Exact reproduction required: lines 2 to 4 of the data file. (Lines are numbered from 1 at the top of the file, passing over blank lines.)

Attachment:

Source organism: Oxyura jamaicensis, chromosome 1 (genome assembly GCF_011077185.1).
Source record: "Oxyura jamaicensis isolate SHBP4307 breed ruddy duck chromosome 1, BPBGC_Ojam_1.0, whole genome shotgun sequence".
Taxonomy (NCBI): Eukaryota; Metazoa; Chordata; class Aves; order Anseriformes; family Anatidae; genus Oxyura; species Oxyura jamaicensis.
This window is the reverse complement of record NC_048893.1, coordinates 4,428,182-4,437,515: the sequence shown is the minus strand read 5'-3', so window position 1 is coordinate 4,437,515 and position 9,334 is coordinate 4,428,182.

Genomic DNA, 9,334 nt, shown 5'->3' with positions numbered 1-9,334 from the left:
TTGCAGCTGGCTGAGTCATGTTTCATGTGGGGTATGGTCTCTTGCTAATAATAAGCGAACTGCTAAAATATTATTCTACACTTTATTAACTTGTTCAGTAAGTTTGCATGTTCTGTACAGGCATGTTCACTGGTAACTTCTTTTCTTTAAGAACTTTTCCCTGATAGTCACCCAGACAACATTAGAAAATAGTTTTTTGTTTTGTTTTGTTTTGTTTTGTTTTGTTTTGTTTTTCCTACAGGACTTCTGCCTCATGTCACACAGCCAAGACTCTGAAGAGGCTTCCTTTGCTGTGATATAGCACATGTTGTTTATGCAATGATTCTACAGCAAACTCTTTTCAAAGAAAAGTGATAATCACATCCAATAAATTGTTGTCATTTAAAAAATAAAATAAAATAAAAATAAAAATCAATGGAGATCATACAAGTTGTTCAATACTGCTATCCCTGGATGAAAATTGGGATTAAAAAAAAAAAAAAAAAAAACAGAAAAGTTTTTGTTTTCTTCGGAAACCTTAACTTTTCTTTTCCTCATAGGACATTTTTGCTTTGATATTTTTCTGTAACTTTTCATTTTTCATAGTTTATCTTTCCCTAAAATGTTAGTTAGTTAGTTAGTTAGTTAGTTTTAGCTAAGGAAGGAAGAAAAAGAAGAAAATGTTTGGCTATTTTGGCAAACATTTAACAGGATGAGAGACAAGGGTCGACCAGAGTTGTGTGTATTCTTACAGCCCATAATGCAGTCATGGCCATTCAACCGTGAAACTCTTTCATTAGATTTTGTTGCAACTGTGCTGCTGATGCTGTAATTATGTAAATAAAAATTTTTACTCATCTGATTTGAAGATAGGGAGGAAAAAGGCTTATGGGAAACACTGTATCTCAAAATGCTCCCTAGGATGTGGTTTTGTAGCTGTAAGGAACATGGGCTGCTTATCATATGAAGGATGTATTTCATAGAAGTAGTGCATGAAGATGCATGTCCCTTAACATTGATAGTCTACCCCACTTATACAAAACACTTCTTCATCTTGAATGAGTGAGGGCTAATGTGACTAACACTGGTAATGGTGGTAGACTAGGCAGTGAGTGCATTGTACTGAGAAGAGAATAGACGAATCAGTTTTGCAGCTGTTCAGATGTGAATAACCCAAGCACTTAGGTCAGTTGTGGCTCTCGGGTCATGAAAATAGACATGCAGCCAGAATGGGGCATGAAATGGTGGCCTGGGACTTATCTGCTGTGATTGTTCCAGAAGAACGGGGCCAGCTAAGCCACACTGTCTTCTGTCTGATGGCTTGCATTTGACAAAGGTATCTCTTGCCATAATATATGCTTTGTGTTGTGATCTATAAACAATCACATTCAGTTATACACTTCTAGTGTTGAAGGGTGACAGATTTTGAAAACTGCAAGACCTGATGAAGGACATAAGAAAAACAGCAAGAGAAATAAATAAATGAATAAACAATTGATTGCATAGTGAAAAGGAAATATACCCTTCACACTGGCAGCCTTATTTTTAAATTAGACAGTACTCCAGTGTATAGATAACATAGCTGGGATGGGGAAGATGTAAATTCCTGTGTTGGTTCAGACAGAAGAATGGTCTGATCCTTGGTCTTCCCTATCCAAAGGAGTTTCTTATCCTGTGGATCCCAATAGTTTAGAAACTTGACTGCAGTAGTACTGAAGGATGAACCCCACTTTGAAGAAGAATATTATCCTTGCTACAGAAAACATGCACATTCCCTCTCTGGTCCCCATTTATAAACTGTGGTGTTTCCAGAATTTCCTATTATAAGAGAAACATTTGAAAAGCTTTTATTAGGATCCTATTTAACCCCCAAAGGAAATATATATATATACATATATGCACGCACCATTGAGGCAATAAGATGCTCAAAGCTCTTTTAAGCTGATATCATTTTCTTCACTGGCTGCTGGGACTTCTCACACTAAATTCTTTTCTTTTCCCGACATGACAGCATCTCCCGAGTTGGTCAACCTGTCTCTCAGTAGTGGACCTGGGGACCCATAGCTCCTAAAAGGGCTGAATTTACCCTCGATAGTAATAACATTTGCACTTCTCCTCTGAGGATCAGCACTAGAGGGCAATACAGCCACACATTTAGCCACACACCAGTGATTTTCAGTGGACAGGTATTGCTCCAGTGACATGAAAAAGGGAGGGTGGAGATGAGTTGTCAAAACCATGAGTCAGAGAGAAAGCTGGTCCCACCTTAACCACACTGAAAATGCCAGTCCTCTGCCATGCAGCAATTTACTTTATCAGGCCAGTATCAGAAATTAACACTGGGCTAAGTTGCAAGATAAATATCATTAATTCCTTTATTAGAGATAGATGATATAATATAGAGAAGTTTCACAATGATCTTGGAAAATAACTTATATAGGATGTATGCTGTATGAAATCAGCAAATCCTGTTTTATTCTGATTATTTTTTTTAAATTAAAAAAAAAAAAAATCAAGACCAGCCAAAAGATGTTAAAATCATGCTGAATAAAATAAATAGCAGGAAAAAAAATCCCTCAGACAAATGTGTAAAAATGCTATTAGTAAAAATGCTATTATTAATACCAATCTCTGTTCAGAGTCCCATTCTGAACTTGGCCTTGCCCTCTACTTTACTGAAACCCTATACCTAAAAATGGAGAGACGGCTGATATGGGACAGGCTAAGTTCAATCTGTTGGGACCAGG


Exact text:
Source record: "Oxyura jamaicensis isolate SHBP4307 breed ruddy duck chromosome 1, BPBGC_Ojam_1.0, whole genome shotgun sequence".
Taxonomy (NCBI): Eukaryota; Metazoa; Chordata; class Aves; order Anseriformes; family Anatidae; genus Oxyura; species Oxyura jamaicensis.
This window is the reverse complement of record NC_048893.1, coordinates 4,428,182-4,437,515: the sequence shown is the minus strand read 5'-3', so window position 1 is coordinate 4,437,515 and position 9,334 is coordinate 4,428,182.